IT was heartening to hear Finance Secretary Derek Mackay emphasise yesterday that the Scottish Government and the SNP compromise position on Brexit requires continued European single-market membership with free movement of people, not merely a customs union.

He highlighted this crucial aspect when quizzed by the BBC about First Minister Nicola Sturgeon’s announcement of plans for a second referendum on independence by 2021 if Brexit goes ahead.

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There is a danger that people might start to think that leaving the European Union while merely retaining customs-union membership is a soft Brexit because it is slightly less bad than the unarguably hard departure being pursued so doggedly by Prime Minister Theresa May. While remaining in the customs union would help address the need for future frictionless trade, this arrangement would in itself not be anywhere near enough to enable Scotland and other parts of the UK to avoid huge damage from Brexit over years and decades to come.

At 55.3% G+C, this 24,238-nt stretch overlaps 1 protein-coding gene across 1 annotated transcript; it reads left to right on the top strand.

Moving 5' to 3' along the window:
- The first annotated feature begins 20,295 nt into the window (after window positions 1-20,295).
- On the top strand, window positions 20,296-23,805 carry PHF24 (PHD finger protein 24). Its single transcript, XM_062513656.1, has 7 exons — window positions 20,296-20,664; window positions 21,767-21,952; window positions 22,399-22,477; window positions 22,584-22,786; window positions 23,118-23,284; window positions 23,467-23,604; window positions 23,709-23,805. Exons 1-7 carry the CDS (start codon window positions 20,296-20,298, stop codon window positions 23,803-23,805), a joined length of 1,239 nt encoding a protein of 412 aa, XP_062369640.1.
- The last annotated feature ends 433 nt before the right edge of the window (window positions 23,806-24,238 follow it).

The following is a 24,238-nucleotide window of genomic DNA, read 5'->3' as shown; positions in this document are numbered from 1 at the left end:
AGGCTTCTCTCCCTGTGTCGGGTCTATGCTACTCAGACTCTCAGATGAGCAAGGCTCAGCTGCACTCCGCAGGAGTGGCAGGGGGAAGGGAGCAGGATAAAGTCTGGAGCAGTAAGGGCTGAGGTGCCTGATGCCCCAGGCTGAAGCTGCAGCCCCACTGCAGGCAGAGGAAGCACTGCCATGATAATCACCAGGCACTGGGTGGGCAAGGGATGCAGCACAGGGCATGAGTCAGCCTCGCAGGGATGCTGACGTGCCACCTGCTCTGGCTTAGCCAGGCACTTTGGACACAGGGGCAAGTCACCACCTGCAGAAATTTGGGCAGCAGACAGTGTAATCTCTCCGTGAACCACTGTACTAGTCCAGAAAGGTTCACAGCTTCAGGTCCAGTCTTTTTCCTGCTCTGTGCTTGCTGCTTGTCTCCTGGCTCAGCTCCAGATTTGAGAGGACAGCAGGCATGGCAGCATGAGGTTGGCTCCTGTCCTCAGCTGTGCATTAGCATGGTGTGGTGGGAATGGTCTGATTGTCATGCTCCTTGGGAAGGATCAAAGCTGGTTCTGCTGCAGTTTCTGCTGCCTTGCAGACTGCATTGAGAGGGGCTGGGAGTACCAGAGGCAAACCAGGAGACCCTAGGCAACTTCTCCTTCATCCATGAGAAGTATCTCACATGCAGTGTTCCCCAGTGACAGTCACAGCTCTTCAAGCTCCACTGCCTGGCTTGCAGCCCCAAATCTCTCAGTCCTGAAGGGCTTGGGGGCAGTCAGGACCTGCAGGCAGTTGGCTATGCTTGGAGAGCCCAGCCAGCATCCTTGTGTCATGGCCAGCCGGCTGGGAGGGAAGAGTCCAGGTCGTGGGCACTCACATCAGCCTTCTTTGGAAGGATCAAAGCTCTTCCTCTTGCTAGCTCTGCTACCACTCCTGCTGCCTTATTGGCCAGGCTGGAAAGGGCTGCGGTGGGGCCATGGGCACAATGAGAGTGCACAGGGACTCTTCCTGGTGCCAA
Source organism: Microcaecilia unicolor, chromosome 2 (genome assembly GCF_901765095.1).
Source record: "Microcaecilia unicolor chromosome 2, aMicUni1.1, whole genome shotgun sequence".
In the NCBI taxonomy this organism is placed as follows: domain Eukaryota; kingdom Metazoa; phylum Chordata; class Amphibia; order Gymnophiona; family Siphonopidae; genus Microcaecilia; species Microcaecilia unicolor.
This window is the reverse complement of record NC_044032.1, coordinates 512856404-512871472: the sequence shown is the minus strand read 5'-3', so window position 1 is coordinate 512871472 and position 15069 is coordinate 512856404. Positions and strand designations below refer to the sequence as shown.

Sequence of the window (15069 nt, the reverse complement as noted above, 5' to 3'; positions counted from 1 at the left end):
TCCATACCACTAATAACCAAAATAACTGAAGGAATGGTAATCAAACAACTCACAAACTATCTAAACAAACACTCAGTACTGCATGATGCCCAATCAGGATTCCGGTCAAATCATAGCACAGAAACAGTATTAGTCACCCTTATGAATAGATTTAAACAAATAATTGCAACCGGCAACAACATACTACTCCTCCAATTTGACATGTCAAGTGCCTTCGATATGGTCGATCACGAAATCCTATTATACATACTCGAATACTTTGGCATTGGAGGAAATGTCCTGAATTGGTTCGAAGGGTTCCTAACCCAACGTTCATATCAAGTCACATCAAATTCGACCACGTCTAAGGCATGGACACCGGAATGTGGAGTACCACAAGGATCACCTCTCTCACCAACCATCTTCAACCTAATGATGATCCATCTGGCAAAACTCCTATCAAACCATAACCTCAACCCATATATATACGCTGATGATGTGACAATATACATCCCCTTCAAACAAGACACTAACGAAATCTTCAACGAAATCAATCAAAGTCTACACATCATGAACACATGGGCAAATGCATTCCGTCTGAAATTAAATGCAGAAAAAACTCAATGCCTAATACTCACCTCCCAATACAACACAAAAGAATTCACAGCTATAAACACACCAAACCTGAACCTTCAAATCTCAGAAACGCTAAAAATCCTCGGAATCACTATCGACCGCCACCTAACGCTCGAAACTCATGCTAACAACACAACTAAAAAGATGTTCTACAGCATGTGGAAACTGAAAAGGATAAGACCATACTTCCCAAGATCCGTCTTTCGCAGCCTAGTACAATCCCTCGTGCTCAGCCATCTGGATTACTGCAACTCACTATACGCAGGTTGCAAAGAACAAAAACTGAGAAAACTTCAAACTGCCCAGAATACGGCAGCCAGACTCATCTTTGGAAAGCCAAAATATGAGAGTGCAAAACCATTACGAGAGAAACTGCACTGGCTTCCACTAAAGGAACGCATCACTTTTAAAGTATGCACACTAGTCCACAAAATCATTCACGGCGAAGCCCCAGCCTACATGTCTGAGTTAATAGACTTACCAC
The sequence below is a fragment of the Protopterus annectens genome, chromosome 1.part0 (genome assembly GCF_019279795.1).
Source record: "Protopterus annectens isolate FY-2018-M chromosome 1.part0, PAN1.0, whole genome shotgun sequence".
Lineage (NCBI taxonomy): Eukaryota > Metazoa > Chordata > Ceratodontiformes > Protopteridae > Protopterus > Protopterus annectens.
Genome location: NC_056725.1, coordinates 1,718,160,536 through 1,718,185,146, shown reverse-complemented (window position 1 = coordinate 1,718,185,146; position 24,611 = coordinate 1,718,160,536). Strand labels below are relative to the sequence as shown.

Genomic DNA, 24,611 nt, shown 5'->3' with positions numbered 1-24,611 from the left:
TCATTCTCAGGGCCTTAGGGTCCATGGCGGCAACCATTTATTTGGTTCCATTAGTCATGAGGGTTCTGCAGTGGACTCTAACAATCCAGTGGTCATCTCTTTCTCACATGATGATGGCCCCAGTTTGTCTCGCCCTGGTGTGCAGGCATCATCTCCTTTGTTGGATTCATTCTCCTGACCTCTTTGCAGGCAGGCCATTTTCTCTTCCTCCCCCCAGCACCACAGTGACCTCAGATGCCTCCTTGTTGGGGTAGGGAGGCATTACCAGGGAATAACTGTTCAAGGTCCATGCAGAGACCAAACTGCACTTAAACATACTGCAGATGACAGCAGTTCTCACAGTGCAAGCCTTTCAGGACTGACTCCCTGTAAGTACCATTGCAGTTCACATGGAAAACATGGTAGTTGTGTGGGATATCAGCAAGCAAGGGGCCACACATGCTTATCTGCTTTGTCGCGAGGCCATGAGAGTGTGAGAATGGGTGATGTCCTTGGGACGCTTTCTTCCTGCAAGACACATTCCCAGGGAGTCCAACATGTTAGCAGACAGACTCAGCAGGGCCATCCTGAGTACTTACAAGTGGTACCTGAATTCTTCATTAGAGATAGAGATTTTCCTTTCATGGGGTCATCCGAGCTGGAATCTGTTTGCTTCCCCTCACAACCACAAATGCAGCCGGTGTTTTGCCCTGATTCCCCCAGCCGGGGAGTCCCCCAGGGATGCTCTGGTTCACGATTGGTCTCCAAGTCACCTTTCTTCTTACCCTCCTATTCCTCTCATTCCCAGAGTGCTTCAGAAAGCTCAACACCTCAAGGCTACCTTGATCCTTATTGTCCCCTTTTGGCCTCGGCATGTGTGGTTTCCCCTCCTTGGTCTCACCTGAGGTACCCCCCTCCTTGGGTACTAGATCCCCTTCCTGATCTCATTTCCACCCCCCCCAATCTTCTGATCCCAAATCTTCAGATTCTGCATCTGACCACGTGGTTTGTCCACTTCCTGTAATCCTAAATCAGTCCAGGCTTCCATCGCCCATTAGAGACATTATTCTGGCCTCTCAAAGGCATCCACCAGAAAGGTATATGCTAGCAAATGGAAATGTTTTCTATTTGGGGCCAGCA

It is worth emphasising this week, amid all the political sound and fury over a second independence referendum, that Scotland is even more dependent for future economic prosperity than the UK as a whole on a strong flow of net immigration from EU countries. This is a simple economic reality.

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If or when the independence debate ratchets up again, economic realities will no doubt once again be in focus. And what ultimately happens on the Brexit front will undoubtedly, and justifiably, have a major bearing on the debate.

Interestingly, the arch-Brexiters drummed up support for the 2016 Leave vote with economic fantasy. And they continue not to be held sufficiently to account over their abject failure to demonstrate any actual, rather than fantastical, benefits of Brexit, in spite of all the promises they made.

They remain driven by ideology, either unaware of or not caring about the impact of Brexit on the living standards and prospects of tens of millions of people. Many arch-Brexiters seem concerned only about their belief that the UK somehow lacks sovereignty, which is a fallacy.